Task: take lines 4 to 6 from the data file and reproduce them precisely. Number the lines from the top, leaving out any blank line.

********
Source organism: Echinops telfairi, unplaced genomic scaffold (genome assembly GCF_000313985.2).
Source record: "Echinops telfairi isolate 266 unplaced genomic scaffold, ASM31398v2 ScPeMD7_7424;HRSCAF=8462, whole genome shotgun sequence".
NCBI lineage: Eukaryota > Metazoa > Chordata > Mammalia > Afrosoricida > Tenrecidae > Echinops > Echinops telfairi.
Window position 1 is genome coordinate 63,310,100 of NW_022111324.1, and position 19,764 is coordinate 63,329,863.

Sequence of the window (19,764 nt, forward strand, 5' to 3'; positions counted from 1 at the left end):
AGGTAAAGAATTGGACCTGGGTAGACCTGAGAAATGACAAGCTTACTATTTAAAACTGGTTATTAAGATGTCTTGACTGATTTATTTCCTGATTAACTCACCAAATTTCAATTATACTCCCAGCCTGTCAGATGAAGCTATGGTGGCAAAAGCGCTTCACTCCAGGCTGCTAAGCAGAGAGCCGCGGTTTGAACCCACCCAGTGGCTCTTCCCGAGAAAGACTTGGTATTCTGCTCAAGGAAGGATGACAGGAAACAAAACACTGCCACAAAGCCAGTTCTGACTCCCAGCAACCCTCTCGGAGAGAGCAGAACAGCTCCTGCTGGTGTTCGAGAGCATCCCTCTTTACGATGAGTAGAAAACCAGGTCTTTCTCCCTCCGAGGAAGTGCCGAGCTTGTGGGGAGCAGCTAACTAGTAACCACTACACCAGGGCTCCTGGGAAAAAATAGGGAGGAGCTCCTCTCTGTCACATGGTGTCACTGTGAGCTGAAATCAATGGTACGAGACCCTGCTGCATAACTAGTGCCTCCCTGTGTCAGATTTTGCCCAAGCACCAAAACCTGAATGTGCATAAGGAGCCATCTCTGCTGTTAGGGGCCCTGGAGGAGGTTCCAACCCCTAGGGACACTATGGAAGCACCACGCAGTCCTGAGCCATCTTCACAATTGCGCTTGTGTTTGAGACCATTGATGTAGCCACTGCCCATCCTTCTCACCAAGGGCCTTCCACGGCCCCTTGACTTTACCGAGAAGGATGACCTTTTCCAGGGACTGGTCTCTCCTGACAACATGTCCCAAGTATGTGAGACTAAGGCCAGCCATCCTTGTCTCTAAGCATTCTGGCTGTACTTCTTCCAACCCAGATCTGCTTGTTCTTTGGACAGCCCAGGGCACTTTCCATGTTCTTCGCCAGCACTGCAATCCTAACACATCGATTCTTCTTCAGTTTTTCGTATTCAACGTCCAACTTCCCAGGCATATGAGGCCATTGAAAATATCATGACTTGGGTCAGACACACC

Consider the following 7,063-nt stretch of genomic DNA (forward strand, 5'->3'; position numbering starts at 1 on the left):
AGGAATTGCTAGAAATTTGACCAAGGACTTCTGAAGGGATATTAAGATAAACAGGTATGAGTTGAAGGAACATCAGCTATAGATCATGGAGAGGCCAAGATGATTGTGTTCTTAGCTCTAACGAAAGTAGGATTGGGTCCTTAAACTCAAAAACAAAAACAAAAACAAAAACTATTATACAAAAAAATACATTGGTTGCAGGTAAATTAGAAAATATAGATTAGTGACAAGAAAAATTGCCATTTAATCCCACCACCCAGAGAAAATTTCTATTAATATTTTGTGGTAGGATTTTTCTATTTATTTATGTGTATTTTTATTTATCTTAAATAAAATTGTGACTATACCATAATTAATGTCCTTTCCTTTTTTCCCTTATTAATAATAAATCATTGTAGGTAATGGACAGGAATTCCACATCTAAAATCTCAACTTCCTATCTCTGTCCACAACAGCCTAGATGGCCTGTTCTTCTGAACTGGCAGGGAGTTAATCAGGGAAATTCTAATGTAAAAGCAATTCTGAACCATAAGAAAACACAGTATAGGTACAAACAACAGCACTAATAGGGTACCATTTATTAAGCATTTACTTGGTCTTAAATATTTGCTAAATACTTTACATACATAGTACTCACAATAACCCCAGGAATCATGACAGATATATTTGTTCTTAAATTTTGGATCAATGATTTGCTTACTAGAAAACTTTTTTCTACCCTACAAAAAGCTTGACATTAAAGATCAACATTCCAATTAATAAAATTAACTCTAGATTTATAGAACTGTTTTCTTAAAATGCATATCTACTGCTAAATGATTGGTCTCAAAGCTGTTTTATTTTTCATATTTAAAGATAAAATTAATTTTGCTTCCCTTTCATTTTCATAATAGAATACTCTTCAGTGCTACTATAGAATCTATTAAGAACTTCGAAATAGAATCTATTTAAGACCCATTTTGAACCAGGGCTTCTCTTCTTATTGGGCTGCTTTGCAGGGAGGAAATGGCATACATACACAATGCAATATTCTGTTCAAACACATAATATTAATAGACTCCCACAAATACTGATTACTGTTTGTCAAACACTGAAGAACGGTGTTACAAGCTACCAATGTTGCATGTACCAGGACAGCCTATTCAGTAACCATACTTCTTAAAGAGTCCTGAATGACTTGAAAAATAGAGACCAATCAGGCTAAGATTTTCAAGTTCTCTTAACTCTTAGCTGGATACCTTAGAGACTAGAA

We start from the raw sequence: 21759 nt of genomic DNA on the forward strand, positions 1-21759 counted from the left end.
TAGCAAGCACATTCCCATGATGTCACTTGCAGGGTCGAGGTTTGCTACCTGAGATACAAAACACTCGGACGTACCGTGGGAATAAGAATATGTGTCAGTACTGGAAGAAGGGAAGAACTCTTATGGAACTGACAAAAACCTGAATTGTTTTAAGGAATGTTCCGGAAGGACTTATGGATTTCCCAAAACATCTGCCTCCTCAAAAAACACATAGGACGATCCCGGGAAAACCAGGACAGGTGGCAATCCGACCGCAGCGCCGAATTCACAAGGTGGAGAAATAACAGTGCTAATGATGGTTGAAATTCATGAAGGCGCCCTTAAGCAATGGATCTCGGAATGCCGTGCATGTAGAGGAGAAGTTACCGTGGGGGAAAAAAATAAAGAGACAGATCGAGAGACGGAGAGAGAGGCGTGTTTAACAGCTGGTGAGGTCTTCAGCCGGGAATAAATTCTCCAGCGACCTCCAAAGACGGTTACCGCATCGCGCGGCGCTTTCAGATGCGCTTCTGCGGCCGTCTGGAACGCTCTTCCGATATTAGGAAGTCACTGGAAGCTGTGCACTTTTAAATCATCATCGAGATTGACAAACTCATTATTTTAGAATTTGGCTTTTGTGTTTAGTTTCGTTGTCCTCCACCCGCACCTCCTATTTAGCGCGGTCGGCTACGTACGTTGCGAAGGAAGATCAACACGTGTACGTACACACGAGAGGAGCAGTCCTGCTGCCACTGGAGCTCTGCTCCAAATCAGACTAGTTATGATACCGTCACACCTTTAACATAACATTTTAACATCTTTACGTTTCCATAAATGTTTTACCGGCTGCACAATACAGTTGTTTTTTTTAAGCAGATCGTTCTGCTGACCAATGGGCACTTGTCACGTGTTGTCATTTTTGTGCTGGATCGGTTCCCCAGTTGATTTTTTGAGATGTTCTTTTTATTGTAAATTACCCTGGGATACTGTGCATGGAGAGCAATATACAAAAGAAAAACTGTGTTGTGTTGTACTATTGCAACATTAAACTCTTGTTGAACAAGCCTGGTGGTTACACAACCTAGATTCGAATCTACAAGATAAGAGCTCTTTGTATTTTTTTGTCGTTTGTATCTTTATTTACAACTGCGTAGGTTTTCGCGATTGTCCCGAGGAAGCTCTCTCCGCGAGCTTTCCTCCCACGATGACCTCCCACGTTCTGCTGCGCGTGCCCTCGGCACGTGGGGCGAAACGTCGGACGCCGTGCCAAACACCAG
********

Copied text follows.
Window position 1 is genome coordinate 63,310,100 of NW_022111324.1, and position 19,764 is coordinate 63,329,863.

Sequence of the window (19,764 nt, forward strand, 5' to 3'; positions counted from 1 at the left end):
AGGTAAAGAATTGGACCTGGGTAGACCTGAGAAATGACAAGCTTACTATTTAAAACTGGTTATTAAGATGTCTTGACTGATTTATTTCCTGATTAACTCACCAAATTTCAATTATACTCCCAGCCTGTCAGATGAAGCTATGGTGGCAAAAGCGCTTCACTCCAGGCTGCTAAGCAGAGAGCCGCGGTTTGAACCCACCCAGTGGCTCTTCCCGAGAAAGACTTGGTATTCTGCTCAAGGAAGGATGACAGGAAACAAAACACTGCCACAAAGCCAGTTCTGACTCCCAGCAACCCTCTCGGAGAGAGCAGAACAGCTCCTGCTGGTGTTCGAGAGCATCCCTCTTTACGATGAGTAGAAAACCAGGTCTTTCTCCCTCCGAGGAAGTGCCGAGCTTGTGGGGAGCAGCTAACTAGTAACCACTACACCAGGGCTCCTGGGAAAAAATAGGGAGGAGCTCCTCTCTGTCACATGGTGTCACTGTGAGCTGAAATCAATGGTACGAGACCCTGCTGCATAACTAGTGCCTCCCTGTGTCAGATTTTGCCCAAGCACCAAAACCTGAATGTGCATAAGGAGCCATCTCTGCTGTTAGGGGCCCTGGAGGAGGTTCCAACCCCTAGGGACACTATGGAAGCACCACGCAGTCCTGAGCCATCTTCACAATTGCGCTTGTGTTTGAGACCATTGATGTAGCCACTGCCCATCCTTCTCACCAAGGGCCTTCCACGGCCCCTTGACTTTACCGAGAAGGATGACCTTTTCCAGGGACTGGTCTCTCCTGACAACATGTCCCAAGTATGTGAGACTAAGGCCAGCCATCCTTGTCTCTAAGCATTCTGGCTGTACTTCTTCCAACCCAGATCTGCTTGTTCTTTGGACAGCCCAGGGCACTTTCCATGTTCTTCGCCAGCACTGCAATCCTAACACATCGATTCTTCTTCAGTTTTTCGTATTCAACGTCCAACTTCCCAGGCATATGAGGCCATTGAAAATATCATGACTTGGGTCAGACACACC